You're avoiding my actual point. Math equations can be proven. Moral constants cannot. If I'm wrong go ahead and prove it. I, and the rest of the world, wait with baited breath. :smallwink:

You prove a mathematical theorem with what? More math.

I am not sure how exactly to go about proving it, however. Would you care to prove that objective morals do not exist?

Trog
2009-10-20, 11:58 AM
I am not sure how exactly to go about proving it, however. Would you care to prove that objective morals do not exist?
Its the "universal" I object to. Obviously coming at morals from an objective point of view would be handy. We can keep arguing semantics here but I'm done. I didn't want to dive into a painfully pointless debate (from my point of view) I only wanted to point out how bad your original comparison was. Perhaps comparing it to mathematics wasn't so far off and I was wrong in that respect but comparing determining it to the measurement of the universe is a bit skewed in my opinion.

bibliophile
2009-10-20, 12:02 PM
Its the "universal" I object to. Obviously coming at morals from an objective point of view would be handy. We can keep arguing semantics here but I'm done. I didn't want to dive into a painfully pointless debate (from my point of view) I only wanted to point out how bad your original comparison was. Perhaps comparing it to mathematics wasn't so far off and I was wrong in that respect but comparing determining it to the measurement of the universe is a bit skewed in my opinion.

Perhaps math was a better comparison than the planets.

As you wish.

hamishspence
2009-10-20, 04:01 PM
It has happened in the real world too. I know that (at least) the US has rules by which parental rights can be terminated by the state - usually in the case of abuse or neglect, but there have been high-profile cases of allegedly overzealous social workers. If the children are not officially adopted, they're cared for by foster families (who don't have exactly the same rights as adoptive families, but most of the same responsibilities) until they're 18.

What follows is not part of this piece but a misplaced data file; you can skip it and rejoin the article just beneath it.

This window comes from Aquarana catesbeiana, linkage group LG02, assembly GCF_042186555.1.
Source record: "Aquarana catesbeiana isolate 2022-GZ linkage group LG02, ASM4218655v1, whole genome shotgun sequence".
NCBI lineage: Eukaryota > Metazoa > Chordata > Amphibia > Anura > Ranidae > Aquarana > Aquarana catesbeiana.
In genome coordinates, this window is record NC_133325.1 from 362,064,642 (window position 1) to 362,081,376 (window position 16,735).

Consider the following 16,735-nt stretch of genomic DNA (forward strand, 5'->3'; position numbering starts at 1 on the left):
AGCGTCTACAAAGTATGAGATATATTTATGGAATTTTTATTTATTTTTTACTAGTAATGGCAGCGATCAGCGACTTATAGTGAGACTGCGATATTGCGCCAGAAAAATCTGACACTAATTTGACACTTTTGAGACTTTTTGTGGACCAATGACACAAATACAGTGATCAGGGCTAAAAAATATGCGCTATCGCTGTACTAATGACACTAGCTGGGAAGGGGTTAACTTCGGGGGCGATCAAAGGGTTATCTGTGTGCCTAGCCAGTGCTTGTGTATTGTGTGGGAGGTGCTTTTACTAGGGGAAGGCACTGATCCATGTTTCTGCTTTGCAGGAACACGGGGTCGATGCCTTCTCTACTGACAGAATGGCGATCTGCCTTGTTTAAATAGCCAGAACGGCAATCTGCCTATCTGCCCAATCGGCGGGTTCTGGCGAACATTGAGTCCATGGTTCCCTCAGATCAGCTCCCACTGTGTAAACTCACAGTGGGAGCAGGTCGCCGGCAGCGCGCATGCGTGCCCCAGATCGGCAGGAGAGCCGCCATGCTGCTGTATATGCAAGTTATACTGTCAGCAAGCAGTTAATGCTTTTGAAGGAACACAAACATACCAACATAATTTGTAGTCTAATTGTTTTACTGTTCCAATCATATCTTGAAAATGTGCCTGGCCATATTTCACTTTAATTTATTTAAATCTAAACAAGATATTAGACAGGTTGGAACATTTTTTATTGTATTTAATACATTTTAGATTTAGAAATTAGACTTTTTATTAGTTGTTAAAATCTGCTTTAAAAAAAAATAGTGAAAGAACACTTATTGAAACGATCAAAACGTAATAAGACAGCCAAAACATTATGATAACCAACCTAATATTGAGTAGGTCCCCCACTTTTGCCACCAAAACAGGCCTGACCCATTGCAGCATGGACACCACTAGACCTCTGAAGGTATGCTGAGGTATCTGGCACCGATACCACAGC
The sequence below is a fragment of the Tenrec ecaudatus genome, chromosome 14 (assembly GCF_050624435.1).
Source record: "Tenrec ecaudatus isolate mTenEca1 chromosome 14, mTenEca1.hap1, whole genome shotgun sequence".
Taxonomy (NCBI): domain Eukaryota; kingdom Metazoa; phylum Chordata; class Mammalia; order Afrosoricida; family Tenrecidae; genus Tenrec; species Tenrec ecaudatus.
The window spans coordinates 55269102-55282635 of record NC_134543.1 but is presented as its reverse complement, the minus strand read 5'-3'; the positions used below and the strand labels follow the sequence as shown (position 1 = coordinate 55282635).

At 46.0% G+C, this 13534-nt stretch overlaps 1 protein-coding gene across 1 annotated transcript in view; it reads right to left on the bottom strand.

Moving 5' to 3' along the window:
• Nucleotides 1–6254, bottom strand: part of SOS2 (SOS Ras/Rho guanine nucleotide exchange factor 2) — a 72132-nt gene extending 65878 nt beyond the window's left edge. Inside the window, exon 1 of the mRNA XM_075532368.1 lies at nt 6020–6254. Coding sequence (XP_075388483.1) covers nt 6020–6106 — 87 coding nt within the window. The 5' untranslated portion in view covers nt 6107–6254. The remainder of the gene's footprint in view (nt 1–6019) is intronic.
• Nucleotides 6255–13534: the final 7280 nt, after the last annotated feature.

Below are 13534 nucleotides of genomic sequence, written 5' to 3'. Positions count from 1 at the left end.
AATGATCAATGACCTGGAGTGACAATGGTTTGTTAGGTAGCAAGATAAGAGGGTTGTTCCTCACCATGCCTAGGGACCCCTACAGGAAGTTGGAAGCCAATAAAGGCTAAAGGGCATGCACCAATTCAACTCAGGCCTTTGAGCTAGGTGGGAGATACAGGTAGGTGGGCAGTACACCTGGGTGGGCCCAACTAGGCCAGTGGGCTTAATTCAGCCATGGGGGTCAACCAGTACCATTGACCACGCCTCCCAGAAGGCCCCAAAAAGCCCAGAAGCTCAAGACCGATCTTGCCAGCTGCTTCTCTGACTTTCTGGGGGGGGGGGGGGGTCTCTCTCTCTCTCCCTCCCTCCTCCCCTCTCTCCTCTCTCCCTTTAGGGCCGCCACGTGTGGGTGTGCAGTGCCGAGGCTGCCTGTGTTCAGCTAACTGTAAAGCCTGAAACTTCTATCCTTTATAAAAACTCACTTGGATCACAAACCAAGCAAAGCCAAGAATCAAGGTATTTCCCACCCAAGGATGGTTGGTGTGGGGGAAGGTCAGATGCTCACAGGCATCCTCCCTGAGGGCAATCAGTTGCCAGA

Australia had its "stolen generation" of Aborigines as well.

These tend to be the exception rather than the rule though.

A society which applied the "all children are raised by the State" principle, right across the board, would be odd- to say the least.

(I think, from what I have read, kibbutz's always have some parental interaction- certainly early on.)

Same would apply to Sparta- only when the children get older- did they get taken away.

Its not all that common, even in sci-fi.

The Jedi are a sci-fi example of everyone from a certain category (the Force-sensitive)- being raised by The Order, from infancy.

Ostien
2009-10-20, 05:19 PM
No.

That is all.

snoopy13a
2009-10-20, 06:12 PM
Yes, yes there is.

Seriously, who knows. Metaphysical questions aren't exactly easy to answer.